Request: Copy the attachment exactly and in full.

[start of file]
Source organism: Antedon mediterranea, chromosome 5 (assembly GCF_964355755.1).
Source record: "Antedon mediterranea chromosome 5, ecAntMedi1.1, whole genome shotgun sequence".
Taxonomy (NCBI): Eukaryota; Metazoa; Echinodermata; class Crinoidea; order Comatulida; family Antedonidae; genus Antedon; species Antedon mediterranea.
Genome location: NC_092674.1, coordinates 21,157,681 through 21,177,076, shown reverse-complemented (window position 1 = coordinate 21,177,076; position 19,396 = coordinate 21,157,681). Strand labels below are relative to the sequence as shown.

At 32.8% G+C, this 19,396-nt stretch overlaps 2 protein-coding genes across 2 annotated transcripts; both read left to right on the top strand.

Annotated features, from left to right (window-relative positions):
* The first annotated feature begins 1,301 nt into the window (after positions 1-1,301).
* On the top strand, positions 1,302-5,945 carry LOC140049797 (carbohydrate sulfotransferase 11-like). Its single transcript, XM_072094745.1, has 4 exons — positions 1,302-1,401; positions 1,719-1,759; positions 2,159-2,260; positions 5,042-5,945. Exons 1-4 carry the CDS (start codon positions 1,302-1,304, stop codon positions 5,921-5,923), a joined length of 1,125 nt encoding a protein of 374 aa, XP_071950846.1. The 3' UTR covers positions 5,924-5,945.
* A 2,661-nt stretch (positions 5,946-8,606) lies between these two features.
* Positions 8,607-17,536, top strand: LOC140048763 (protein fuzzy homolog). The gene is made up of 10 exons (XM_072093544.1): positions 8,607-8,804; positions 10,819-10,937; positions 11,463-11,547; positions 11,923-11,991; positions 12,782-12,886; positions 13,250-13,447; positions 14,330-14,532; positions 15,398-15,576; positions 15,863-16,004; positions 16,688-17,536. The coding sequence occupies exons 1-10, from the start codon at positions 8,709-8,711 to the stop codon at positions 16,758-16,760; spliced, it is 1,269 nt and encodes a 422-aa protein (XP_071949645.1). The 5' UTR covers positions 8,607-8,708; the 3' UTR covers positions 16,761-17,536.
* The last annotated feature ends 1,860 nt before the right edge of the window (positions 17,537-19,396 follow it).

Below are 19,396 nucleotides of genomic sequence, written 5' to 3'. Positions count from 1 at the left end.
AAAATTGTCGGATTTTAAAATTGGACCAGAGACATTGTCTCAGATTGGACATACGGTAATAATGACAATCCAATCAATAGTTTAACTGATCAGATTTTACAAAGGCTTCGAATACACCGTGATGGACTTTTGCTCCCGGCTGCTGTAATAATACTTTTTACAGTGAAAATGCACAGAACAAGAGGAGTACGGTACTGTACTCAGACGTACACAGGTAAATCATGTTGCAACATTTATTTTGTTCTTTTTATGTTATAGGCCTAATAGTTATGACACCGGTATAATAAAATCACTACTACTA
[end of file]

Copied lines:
Source organism: Antedon mediterranea, chromosome 5 (assembly GCF_964355755.1).
Source record: "Antedon mediterranea chromosome 5, ecAntMedi1.1, whole genome shotgun sequence".
Taxonomy (NCBI): Eukaryota; Metazoa; Echinodermata; class Crinoidea; order Comatulida; family Antedonidae; genus Antedon; species Antedon mediterranea.
Genome location: NC_092674.1, coordinates 21,157,681 through 21,177,076, shown reverse-complemented (window position 1 = coordinate 21,177,076; position 19,396 = coordinate 21,157,681). Strand labels below are relative to the sequence as shown.

At 32.8% G+C, this 19,396-nt stretch overlaps 2 protein-coding genes across 2 annotated transcripts; both read left to right on the top strand.

Annotated features, from left to right (window-relative positions):
* The first annotated feature begins 1,301 nt into the window (after positions 1-1,301).
* On the top strand, positions 1,302-5,945 carry LOC140049797 (carbohydrate sulfotransferase 11-like). Its single transcript, XM_072094745.1, has 4 exons — positions 1,302-1,401; positions 1,719-1,759; positions 2,159-2,260; positions 5,042-5,945. Exons 1-4 carry the CDS (start codon positions 1,302-1,304, stop codon positions 5,921-5,923), a joined length of 1,125 nt encoding a protein of 374 aa, XP_071950846.1. The 3' UTR covers positions 5,924-5,945.
* A 2,661-nt stretch (positions 5,946-8,606) lies between these two features.
* Positions 8,607-17,536, top strand: LOC140048763 (protein fuzzy homolog). The gene is made up of 10 exons (XM_072093544.1): positions 8,607-8,804; positions 10,819-10,937; positions 11,463-11,547; positions 11,923-11,991; positions 12,782-12,886; positions 13,250-13,447; positions 14,330-14,532; positions 15,398-15,576; positions 15,863-16,004; positions 16,688-17,536. The coding sequence occupies exons 1-10, from the start codon at positions 8,709-8,711 to the stop codon at positions 16,758-16,760; spliced, it is 1,269 nt and encodes a 422-aa protein (XP_071949645.1). The 5' UTR covers positions 8,607-8,708; the 3' UTR covers positions 16,761-17,536.
* The last annotated feature ends 1,860 nt before the right edge of the window (positions 17,537-19,396 follow it).

Below are 19,396 nucleotides of genomic sequence, written 5' to 3'. Positions count from 1 at the left end.
AAAATTGTCGGATTTTAAAATTGGACCAGAGACATTGTCTCAGATTGGACATACGGTAATAATGACAATCCAATCAATAGTTTAACTGATCAGATTTTACAAAGGCTTCGAATACACCGTGATGGACTTTTGCTCCCGGCTGCTGTAATAATACTTTTTACAGTGAAAATGCACAGAACAAGAGGAGTACGGTACTGTACTCAGACGTACACAGGTAAATCATGTTGCAACATTTATTTTGTTCTTTTTATGTTATAGGCCTAATAGTTATGACACCGGTATAATAAAATCACTACTACTA